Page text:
Akyüz concludes correctly that these unstable capital flows and commodity price booms show that ‘the international monetary and financial system needs urgent reforms’, but that ‘macroprudential regulations, as usually defined, would not be sufficient to contain the fragilities that capital flows can create’. Instead, controls over both inflows and outflows should be part of the arsenal of public policy, used as and when necessary and in areas and doses needed, rather than introduced as ad hoc, temporary measures.
And we do not have to re-invent the wheel. ‘The instruments are well known and many of them were widely used in the advanced economies during the 1960s and 1970s.’
For further discussion: reforms to the international financial architecture?
Should the following principles and proposed policies guide debate within the Labour Party on generating resources for international development?
Empowering governments to respond to democratic mandates, by strengthening policy autonomy (which would imply changes to the IMF’s mandate/approach to support for its members  ) while restoring the finance sector to the role of servant to the global economy?
Taming financial markets through the re-introduction of capital controls; regulation over the growth of credit; and the establishment of an International Clearing Agency, for a new currency regime consistent with keeping international trade and investment open to all nations on equal terms?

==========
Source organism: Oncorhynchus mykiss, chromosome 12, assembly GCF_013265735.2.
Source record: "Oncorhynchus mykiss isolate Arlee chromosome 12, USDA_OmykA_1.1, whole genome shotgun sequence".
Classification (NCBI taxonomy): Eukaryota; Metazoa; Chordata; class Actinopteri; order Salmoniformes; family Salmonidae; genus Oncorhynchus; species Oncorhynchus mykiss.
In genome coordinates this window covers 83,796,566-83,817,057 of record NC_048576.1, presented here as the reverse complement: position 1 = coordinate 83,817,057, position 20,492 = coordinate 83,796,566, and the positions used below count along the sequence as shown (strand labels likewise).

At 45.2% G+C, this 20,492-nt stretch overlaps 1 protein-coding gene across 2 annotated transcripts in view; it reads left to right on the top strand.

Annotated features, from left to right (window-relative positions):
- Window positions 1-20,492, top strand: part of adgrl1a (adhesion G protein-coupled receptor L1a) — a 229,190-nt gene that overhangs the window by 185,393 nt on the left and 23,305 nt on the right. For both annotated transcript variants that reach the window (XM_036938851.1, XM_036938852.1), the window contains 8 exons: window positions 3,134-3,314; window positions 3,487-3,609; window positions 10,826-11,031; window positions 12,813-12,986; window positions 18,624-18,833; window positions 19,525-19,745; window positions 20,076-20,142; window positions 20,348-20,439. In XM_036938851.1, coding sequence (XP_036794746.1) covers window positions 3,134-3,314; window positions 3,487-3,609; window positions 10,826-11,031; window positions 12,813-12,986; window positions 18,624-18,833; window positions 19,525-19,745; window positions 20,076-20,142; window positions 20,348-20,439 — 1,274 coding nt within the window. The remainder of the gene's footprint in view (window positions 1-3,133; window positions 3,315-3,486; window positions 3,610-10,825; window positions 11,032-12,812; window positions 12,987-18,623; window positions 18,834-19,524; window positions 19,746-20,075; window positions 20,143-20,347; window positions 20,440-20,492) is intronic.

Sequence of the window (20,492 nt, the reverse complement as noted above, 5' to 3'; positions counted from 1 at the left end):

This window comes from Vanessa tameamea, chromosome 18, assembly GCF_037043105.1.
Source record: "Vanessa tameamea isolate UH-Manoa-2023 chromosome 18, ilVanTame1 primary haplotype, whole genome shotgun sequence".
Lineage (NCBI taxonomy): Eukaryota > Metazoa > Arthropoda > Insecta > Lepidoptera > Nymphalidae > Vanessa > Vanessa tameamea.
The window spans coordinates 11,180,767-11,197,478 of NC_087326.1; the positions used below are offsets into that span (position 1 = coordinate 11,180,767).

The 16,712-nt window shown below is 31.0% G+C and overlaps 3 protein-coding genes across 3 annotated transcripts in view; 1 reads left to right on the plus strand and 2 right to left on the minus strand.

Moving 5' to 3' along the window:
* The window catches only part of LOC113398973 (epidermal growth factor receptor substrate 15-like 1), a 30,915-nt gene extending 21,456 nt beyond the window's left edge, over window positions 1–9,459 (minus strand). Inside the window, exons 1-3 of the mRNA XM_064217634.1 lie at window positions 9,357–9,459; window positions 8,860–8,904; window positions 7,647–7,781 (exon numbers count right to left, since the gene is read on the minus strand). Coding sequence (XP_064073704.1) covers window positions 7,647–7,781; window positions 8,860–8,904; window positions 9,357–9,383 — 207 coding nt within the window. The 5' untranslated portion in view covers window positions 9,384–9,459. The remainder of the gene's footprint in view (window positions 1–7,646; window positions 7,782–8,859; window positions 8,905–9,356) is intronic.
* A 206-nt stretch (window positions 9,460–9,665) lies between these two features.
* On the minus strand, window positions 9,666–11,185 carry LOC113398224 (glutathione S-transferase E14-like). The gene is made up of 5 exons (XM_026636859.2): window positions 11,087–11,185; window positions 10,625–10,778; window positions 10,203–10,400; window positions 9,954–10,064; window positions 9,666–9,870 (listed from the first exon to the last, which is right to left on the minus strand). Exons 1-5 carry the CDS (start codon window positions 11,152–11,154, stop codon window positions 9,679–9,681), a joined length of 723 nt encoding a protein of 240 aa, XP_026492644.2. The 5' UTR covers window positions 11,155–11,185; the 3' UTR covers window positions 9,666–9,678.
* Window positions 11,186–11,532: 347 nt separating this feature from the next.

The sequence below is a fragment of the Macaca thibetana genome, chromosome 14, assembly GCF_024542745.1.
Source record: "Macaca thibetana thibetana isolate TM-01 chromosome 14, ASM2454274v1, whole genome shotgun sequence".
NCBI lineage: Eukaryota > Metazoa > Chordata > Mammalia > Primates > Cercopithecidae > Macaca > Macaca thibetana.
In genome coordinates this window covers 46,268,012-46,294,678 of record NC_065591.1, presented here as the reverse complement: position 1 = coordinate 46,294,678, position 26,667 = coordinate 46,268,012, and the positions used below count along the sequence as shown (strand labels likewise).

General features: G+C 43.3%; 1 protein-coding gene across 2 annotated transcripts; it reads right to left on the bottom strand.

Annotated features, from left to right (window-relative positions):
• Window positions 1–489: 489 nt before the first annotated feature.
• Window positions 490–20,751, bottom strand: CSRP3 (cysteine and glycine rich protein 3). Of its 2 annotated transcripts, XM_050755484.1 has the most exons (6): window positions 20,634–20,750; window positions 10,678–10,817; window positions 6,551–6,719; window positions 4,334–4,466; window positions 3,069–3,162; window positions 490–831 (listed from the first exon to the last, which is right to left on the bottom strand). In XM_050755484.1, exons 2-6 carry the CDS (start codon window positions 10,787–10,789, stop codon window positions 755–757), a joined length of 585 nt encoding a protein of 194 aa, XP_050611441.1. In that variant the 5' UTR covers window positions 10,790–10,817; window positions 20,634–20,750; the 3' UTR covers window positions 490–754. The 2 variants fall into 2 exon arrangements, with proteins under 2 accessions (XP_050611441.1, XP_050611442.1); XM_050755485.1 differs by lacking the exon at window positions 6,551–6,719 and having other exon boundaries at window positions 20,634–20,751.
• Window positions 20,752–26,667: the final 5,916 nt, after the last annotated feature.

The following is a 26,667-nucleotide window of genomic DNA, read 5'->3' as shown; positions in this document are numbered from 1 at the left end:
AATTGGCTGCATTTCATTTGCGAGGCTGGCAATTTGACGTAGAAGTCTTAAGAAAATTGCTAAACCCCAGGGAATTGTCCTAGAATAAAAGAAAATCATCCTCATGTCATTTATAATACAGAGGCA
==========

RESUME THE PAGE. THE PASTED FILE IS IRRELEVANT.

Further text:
As a corollary of the above, the primacy of low interest rates[i] – both to levels of investment and also to financial and ecological sustainability; and the need therefore for Labour to lead, through the IMF, a globally co-ordinated drive to lower interest rates – across the spectrum?
ChartSources: Bordo et al. (2001), Caprio et al. (2005), Kaminsky and Reinhart (1999), Obstfeld and Taylor (2004), and these authors. Notes: As with external debt crises, sample size includes all countries, out of a total of sixty six listed in Table 1 that were independent states in the given year. On the right scale, we updated our favorite index of capital mobility, admittedly arbitrary, but a concise summary of complicated forces. The smooth red line shows the judgmental index of the extent of capital mobility given by Obstfeld and Taylor (2003), backcast from 1800 to 1859 using their same design principle.
 “The three decades following World War II seem to have been a golden era of tranquillity in international capital markets, a fulfilment of the benediction ‘May you live in dull times’ … Sovereign defaults and liquidity crises were relatively rare.” Barry Eichengreen & Peter H. Lindert, The International Debt Crisis in Historical Perspective. 1991.
 For more on this see Eric Helleiner “States and the re-emergence of Global Finance: From Bretton Woods to the 1990s.” Cornell University, 1994.
 See Yilmaz Akyuz “Financial instability and countercyclical policy.” UN Desa, 2000. “Fund programs have come to be built on the premise that a developing country should interpret every positive shock as temporary and thus refrain from using it as an opportunity for expansion, and every negative shock as permanent, thus adjusting to it by cutting growth and/or altering the domestic price structure. “
[i] “In my view the whole management of the domestic economy depends upon being free to have the appropriate rate of interest without reference to the rates prevailing elsewhere in the world. Capital control is a corollary to this.” John Maynard Keynes. Quoted in “Keynes’s theory of liquidity preference and his debt management and monetary policies” by Geoff Tily. Cambridge Journal of Economics, April, 2004.